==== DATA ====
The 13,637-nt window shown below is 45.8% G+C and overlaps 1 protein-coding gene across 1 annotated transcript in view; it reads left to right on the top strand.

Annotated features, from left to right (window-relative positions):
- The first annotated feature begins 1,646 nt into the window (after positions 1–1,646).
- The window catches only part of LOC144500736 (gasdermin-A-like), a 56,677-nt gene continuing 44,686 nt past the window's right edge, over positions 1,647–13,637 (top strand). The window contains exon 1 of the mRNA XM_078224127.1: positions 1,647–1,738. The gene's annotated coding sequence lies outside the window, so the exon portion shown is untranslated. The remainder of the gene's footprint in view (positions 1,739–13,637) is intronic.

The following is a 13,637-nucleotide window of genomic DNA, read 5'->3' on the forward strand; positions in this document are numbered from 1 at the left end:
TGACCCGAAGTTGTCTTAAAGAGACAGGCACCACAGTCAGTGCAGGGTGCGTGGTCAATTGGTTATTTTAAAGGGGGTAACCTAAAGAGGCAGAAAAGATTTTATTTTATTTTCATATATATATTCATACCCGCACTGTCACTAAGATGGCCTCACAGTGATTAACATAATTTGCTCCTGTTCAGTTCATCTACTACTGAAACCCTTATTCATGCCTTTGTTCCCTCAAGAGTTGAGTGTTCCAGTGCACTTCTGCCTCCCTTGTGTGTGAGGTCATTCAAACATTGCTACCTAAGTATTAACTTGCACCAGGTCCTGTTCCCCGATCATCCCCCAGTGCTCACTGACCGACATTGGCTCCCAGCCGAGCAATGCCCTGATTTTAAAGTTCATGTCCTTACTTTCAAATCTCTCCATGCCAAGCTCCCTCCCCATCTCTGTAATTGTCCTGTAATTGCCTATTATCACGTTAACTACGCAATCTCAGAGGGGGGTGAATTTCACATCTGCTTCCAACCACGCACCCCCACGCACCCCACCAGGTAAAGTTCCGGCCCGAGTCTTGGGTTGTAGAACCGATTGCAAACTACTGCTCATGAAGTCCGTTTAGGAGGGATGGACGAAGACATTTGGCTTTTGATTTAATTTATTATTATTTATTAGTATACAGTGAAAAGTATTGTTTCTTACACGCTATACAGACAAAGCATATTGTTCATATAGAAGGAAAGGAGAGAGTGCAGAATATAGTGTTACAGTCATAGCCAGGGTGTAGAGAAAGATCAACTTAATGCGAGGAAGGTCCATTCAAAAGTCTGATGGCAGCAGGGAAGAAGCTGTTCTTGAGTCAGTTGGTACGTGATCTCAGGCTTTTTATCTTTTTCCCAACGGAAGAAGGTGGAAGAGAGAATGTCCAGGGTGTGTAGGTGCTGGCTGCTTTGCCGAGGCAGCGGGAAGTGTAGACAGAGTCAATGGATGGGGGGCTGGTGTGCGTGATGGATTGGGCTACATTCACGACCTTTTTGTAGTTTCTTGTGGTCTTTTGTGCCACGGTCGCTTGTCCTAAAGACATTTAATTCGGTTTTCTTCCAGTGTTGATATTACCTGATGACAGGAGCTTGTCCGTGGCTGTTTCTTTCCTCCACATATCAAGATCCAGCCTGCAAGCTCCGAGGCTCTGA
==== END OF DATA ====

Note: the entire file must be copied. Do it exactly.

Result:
The 13,637-nt window shown below is 45.8% G+C and overlaps 1 protein-coding gene across 1 annotated transcript in view; it reads left to right on the top strand.

Annotated features, from left to right (window-relative positions):
- The first annotated feature begins 1,646 nt into the window (after positions 1–1,646).
- The window catches only part of LOC144500736 (gasdermin-A-like), a 56,677-nt gene continuing 44,686 nt past the window's right edge, over positions 1,647–13,637 (top strand). The window contains exon 1 of the mRNA XM_078224127.1: positions 1,647–1,738. The gene's annotated coding sequence lies outside the window, so the exon portion shown is untranslated. The remainder of the gene's footprint in view (positions 1,739–13,637) is intronic.

The following is a 13,637-nucleotide window of genomic DNA, read 5'->3' on the forward strand; positions in this document are numbered from 1 at the left end:
TGACCCGAAGTTGTCTTAAAGAGACAGGCACCACAGTCAGTGCAGGGTGCGTGGTCAATTGGTTATTTTAAAGGGGGTAACCTAAAGAGGCAGAAAAGATTTTATTTTATTTTCATATATATATTCATACCCGCACTGTCACTAAGATGGCCTCACAGTGATTAACATAATTTGCTCCTGTTCAGTTCATCTACTACTGAAACCCTTATTCATGCCTTTGTTCCCTCAAGAGTTGAGTGTTCCAGTGCACTTCTGCCTCCCTTGTGTGTGAGGTCATTCAAACATTGCTACCTAAGTATTAACTTGCACCAGGTCCTGTTCCCCGATCATCCCCCAGTGCTCACTGACCGACATTGGCTCCCAGCCGAGCAATGCCCTGATTTTAAAGTTCATGTCCTTACTTTCAAATCTCTCCATGCCAAGCTCCCTCCCCATCTCTGTAATTGTCCTGTAATTGCCTATTATCACGTTAACTACGCAATCTCAGAGGGGGGTGAATTTCACATCTGCTTCCAACCACGCACCCCCACGCACCCCACCAGGTAAAGTTCCGGCCCGAGTCTTGGGTTGTAGAACCGATTGCAAACTACTGCTCATGAAGTCCGTTTAGGAGGGATGGACGAAGACATTTGGCTTTTGATTTAATTTATTATTATTTATTAGTATACAGTGAAAAGTATTGTTTCTTACACGCTATACAGACAAAGCATATTGTTCATATAGAAGGAAAGGAGAGAGTGCAGAATATAGTGTTACAGTCATAGCCAGGGTGTAGAGAAAGATCAACTTAATGCGAGGAAGGTCCATTCAAAAGTCTGATGGCAGCAGGGAAGAAGCTGTTCTTGAGTCAGTTGGTACGTGATCTCAGGCTTTTTATCTTTTTCCCAACGGAAGAAGGTGGAAGAGAGAATGTCCAGGGTGTGTAGGTGCTGGCTGCTTTGCCGAGGCAGCGGGAAGTGTAGACAGAGTCAATGGATGGGGGGCTGGTGTGCGTGATGGATTGGGCTACATTCACGACCTTTTTGTAGTTTCTTGTGGTCTTTTGTGCCACGGTCGCTTGTCCTAAAGACATTTAATTCGGTTTTCTTCCAGTGTTGATATTACCTGATGACAGGAGCTTGTCCGTGGCTGTTTCTTTCCTCCACATATCAAGATCCAGCCTGCAAGCTCCGAGGCTCTGA